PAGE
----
U.S. Ambassador to Romania: Who Is Hans Klemm?

Saturday, July 04, 2015

Hans G. Klemm was nominated on March 25, 2015, to be the next U.S. ambassador to Romania. He presented his credentials to Romanian President President Klaus Iohannis on September 21, 2015. It is the second such posting for Klemm, who previously served in Timor-Leste.


Klemm is from Michigan and attended Indiana University, where he earned a bachelor’s degree in history and economics in 1980. He joined the Foreign Service the following year.


Klemm’s early postings included Port of Spain, Trinidad; Bonn, West Germany; and Seoul, South Korea. He returned to school—this time to Stanford—and earned an M.A. in international development policy in 1996.


By 2000, Klemm was moving up in the State Department and was deputy director of the Office of European Union and Regional Affairs in the Bureau of European and Eurasian Affairs. The following year he was named director of the Office of Agriculture, Biotechnology, and Textile Trade Affairs in the Bureau of Economic and Business Affairs. He took another education sabbatical in 2003 to participate in the Senior Seminar at the Foreign Service Institute. He returned in 2004 as the deputy director, then director of the Office of Career Development in the Bureau of Human Resources.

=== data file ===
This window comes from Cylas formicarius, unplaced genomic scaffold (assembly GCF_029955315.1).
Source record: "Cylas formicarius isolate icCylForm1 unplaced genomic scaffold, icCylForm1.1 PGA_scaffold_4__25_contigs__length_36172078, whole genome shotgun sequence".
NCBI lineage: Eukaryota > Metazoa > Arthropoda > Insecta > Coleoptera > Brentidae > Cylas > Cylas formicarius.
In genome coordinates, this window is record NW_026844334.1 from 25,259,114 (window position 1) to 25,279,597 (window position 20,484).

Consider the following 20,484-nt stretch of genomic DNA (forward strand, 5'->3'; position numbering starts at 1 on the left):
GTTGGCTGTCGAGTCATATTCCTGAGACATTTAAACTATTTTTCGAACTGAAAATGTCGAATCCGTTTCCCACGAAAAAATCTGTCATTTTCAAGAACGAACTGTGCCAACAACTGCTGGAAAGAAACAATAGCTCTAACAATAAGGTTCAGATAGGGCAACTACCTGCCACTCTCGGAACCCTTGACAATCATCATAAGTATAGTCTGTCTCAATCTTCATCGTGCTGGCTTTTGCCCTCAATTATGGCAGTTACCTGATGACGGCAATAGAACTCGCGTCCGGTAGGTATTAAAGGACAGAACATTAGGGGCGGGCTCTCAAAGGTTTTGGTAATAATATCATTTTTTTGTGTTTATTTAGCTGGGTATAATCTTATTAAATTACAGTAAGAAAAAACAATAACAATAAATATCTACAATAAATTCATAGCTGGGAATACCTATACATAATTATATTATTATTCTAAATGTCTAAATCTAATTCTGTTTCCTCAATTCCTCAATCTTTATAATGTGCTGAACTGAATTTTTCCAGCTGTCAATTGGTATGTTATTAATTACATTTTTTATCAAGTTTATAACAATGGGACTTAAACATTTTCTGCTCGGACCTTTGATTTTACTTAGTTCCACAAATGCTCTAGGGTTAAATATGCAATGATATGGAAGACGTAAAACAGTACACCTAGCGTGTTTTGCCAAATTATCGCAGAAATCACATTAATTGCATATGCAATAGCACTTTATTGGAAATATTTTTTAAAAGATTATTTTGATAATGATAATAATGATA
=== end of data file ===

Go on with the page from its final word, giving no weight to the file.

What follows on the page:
In 2006, Klemm went overseas again as a minister-counselor in the U.S. embassy in Tokyo. The following year he was named ambassador to Timor-Leste, which won its full independence from Indonesia in 2002. In July 2010, Klemm was sent to Afghanistan as senior coordinator for rule of law and law enforcement at the embassy in Kabul.


He returned to the United States in 2012 as senior coordinator for the Asia-Pacific Economic Cooperation forum in the Bureau of East Asian and Pacific Affairs. In July of that year he was made principal deputy assistant secretary of state in the Bureau of Human Resources, where he was for a time acting director general of the Foreign Service.


Klemm speaks Japanese and German.

-Steve Straehley


To Learn More:

Official Announcement

State Department Cables 2002-2009 (WikiLeaks)


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